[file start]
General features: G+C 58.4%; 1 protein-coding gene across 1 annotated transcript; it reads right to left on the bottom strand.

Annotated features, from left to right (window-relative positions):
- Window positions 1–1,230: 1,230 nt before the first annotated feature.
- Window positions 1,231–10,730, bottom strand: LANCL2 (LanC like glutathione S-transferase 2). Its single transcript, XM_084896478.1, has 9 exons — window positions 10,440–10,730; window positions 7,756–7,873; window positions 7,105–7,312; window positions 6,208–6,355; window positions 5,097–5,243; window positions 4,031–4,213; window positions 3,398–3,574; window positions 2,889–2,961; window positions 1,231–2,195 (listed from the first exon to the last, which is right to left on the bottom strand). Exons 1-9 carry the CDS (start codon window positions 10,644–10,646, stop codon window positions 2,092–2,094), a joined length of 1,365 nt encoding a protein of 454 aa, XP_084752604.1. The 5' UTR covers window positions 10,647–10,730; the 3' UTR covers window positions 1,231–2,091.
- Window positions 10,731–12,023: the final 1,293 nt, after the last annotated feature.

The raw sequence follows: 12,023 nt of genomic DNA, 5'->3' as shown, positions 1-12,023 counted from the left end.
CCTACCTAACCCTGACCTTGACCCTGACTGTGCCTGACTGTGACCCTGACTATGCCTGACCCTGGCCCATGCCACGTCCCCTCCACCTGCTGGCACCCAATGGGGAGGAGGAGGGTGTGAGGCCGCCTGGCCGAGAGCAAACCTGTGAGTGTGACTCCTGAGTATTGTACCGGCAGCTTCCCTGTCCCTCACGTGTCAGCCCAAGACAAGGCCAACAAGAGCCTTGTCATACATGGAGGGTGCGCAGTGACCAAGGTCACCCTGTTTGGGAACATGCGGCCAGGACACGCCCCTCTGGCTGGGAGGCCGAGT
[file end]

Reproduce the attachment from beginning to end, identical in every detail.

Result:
General features: G+C 58.4%; 1 protein-coding gene across 1 annotated transcript; it reads right to left on the bottom strand.

Annotated features, from left to right (window-relative positions):
- Window positions 1–1,230: 1,230 nt before the first annotated feature.
- Window positions 1,231–10,730, bottom strand: LANCL2 (LanC like glutathione S-transferase 2). Its single transcript, XM_084896478.1, has 9 exons — window positions 10,440–10,730; window positions 7,756–7,873; window positions 7,105–7,312; window positions 6,208–6,355; window positions 5,097–5,243; window positions 4,031–4,213; window positions 3,398–3,574; window positions 2,889–2,961; window positions 1,231–2,195 (listed from the first exon to the last, which is right to left on the bottom strand). Exons 1-9 carry the CDS (start codon window positions 10,644–10,646, stop codon window positions 2,092–2,094), a joined length of 1,365 nt encoding a protein of 454 aa, XP_084752604.1. The 5' UTR covers window positions 10,647–10,730; the 3' UTR covers window positions 1,231–2,091.
- Window positions 10,731–12,023: the final 1,293 nt, after the last annotated feature.

The raw sequence follows: 12,023 nt of genomic DNA, 5'->3' as shown, positions 1-12,023 counted from the left end.
CCTACCTAACCCTGACCTTGACCCTGACTGTGCCTGACTGTGACCCTGACTATGCCTGACCCTGGCCCATGCCACGTCCCCTCCACCTGCTGGCACCCAATGGGGAGGAGGAGGGTGTGAGGCCGCCTGGCCGAGAGCAAACCTGTGAGTGTGACTCCTGAGTATTGTACCGGCAGCTTCCCTGTCCCTCACGTGTCAGCCCAAGACAAGGCCAACAAGAGCCTTGTCATACATGGAGGGTGCGCAGTGACCAAGGTCACCCTGTTTGGGAACATGCGGCCAGGACACGCCCCTCTGGCTGGGAGGCCGAGT